On Sunday night, the Conservative MP William Wragg, who is the chairman of Commons Public Administration and Constitutional Affairs committee, said: "The whole system is patently ridiculous. Doubly jabbed people are the same now as they will be on August 16.
"More and more people will be deleting the app unless common sense prevails."
Mark Harper, the chairman of the Covid Recovery Group of Tory MPs, added: "The rules proposed for after August 16 are sensible and reflect the reduced risk if fully vaccinated, but they need to be brought forward, along with altered app advice and sensitivity, to now.
"We are going to have to learn to live with Covid, trust the public to balance the risks of life and believe in the evidence that continues to show how effective our vaccines are."
Sir Graham Brady, the chairman of the 1922 committee of Tory MPs, added: "Daily tests are obviously a reasonable substitute for long periods of self-isolation. The current policy is hugely damaging for public services, families and businesses. The policy should change without delay."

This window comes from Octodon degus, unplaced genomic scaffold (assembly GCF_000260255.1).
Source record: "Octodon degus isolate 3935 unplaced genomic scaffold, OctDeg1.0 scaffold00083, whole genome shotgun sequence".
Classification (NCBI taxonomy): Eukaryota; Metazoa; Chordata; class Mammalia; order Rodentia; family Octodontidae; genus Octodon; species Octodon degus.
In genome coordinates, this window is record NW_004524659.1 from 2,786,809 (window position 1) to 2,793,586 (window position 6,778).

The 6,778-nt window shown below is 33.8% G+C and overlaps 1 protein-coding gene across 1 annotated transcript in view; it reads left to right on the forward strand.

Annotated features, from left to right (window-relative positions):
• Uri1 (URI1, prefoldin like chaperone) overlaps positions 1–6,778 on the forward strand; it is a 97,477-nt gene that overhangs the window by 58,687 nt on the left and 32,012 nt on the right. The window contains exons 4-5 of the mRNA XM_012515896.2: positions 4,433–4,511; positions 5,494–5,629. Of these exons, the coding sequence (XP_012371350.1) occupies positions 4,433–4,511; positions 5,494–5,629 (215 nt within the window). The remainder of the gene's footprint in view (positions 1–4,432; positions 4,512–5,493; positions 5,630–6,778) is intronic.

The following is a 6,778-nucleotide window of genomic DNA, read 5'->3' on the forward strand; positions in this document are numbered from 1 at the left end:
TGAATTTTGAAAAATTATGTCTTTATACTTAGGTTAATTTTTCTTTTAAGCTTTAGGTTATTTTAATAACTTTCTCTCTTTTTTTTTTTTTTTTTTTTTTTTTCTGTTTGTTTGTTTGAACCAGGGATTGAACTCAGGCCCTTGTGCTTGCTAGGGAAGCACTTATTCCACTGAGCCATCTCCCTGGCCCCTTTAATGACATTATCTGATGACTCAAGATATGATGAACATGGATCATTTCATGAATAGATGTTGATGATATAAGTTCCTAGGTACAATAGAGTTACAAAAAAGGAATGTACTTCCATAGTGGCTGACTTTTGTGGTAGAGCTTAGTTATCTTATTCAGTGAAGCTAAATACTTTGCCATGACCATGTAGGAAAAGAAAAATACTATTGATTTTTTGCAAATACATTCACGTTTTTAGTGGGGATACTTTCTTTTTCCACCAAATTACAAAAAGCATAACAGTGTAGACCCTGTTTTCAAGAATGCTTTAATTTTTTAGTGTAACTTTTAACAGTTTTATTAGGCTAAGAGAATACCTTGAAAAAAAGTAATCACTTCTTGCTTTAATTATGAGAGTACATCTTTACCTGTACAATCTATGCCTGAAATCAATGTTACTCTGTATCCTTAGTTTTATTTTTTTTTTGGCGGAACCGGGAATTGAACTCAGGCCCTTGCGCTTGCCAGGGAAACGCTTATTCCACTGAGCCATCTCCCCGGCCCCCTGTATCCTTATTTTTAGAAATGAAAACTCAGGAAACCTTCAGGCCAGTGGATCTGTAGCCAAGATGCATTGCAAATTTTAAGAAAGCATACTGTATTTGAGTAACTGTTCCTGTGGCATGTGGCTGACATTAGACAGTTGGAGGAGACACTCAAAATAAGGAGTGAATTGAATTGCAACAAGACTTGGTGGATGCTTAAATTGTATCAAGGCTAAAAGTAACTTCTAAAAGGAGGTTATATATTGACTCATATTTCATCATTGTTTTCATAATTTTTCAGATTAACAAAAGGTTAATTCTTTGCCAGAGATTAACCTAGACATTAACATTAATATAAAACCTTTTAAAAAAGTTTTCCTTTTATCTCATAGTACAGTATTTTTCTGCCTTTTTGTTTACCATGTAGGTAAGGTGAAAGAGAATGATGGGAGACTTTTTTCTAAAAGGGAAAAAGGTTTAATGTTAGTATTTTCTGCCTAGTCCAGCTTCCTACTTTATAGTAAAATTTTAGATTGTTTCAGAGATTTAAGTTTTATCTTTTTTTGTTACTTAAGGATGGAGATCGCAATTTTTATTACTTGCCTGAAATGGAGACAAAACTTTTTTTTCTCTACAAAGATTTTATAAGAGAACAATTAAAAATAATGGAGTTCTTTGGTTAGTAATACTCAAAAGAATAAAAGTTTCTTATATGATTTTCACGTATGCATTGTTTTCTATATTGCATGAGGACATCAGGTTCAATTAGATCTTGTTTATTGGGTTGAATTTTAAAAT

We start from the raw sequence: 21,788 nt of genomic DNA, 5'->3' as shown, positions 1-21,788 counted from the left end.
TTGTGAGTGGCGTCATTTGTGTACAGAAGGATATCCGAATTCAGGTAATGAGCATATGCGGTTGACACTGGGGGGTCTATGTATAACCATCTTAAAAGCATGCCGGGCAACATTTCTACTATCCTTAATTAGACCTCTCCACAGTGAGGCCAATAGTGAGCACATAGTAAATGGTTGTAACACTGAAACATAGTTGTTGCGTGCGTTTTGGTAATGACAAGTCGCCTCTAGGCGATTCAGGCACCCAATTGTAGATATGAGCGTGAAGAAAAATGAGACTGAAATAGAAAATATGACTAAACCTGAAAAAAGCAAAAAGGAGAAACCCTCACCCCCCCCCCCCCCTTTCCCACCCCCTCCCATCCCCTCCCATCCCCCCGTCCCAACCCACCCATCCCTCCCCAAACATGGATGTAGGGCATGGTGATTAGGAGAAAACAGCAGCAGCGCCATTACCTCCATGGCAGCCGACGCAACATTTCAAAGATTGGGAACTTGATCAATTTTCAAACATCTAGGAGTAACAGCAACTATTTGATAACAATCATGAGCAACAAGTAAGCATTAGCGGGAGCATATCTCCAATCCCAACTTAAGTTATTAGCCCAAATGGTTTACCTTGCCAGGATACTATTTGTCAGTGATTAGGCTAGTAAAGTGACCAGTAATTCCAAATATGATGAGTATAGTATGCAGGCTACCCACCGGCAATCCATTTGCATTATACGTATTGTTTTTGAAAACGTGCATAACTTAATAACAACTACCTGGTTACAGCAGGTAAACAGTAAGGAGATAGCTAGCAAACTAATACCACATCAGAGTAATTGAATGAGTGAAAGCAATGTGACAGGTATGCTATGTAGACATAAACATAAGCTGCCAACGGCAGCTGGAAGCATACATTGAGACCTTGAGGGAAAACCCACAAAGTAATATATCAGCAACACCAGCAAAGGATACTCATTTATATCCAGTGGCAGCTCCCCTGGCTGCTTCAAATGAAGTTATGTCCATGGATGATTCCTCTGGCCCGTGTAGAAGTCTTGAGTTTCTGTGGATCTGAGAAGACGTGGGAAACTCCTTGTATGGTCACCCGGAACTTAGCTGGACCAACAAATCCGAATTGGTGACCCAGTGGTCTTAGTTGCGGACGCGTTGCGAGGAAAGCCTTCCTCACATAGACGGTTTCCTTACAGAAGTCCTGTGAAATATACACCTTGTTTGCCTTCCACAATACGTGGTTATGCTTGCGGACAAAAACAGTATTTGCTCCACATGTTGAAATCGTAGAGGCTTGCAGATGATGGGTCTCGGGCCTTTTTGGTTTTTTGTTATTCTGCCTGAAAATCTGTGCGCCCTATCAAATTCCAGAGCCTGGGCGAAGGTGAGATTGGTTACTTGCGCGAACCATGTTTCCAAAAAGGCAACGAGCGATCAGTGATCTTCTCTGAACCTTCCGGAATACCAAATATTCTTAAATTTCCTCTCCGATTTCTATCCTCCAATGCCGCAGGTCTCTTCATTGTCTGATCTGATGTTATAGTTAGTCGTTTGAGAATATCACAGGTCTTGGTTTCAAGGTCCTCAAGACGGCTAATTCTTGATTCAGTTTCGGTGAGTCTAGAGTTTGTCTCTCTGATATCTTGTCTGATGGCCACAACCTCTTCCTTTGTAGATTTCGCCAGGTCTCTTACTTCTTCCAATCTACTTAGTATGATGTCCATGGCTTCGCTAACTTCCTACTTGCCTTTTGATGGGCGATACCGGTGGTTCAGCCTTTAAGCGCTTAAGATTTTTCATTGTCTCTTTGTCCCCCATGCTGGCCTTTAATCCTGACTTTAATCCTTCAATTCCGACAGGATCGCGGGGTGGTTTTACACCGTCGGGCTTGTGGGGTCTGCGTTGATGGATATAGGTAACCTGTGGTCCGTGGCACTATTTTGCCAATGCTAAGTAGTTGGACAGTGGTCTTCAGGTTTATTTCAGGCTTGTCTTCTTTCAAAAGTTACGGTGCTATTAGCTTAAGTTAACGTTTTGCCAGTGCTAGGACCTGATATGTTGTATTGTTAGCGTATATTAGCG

Former Labour Prime Minister Tony Blair has backed the call, warning that 10 million people could be in self-isolation by August if the rules are not changed.
With both Mr Johnson and Mr Sunak self-isolating hundreds of miles apart, an expected critical announcement on the future of social care this week might be unable to go ahead because of the complications of negotiating the plans remotely.
On Sunday night, a poll by Savanta ComRes found that 60 per cent of voters thought it was unfair that Mr Johnson had planned not to self-isolate, and 75 per cent felt that though there was "one rule for members of the Government and another rule for everyone else".
Comment: It’s not too late to rescue Freedom Day with fair rules
We small business owners have been wrestling with mixed messages around England’s Freedom Day for weeks now, writes Mike Cherry.